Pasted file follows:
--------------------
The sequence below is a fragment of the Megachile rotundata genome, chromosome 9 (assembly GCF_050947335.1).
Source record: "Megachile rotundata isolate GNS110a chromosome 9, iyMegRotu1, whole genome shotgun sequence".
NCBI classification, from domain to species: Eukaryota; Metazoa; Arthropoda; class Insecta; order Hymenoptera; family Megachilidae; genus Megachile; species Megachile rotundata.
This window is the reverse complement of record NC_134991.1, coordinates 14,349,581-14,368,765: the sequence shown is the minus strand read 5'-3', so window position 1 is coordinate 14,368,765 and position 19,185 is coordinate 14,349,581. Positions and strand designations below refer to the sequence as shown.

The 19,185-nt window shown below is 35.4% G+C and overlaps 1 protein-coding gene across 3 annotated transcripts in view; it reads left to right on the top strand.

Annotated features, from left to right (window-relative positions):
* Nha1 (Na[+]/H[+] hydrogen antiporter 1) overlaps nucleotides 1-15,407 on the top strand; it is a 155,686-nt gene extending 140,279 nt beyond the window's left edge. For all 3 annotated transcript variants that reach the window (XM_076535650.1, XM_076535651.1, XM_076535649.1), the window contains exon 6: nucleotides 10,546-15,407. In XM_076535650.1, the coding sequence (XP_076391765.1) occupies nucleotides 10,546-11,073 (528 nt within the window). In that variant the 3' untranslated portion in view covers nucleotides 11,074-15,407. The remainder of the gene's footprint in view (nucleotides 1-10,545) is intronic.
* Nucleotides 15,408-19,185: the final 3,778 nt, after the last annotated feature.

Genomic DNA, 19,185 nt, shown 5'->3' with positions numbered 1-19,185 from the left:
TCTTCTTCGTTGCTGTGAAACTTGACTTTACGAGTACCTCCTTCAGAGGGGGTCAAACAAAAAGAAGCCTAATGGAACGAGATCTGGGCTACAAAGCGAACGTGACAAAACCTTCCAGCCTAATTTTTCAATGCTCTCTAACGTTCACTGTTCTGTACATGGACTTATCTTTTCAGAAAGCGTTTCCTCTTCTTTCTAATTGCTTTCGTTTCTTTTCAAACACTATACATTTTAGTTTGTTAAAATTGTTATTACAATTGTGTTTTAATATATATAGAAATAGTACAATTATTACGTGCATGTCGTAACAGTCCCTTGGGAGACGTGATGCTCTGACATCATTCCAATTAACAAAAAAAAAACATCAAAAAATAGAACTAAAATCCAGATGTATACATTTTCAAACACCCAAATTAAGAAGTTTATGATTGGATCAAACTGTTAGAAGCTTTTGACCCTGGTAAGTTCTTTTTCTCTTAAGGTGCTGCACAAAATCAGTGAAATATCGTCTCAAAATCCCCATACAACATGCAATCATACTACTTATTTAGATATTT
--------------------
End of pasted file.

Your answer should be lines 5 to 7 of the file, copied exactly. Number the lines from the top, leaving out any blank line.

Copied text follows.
The 19,185-nt window shown below is 35.4% G+C and overlaps 1 protein-coding gene across 3 annotated transcripts in view; it reads left to right on the top strand.

Annotated features, from left to right (window-relative positions):
* Nha1 (Na[+]/H[+] hydrogen antiporter 1) overlaps nucleotides 1-15,407 on the top strand; it is a 155,686-nt gene extending 140,279 nt beyond the window's left edge. For all 3 annotated transcript variants that reach the window (XM_076535650.1, XM_076535651.1, XM_076535649.1), the window contains exon 6: nucleotides 10,546-15,407. In XM_076535650.1, the coding sequence (XP_076391765.1) occupies nucleotides 10,546-11,073 (528 nt within the window). In that variant the 3' untranslated portion in view covers nucleotides 11,074-15,407. The remainder of the gene's footprint in view (nucleotides 1-10,545) is intronic.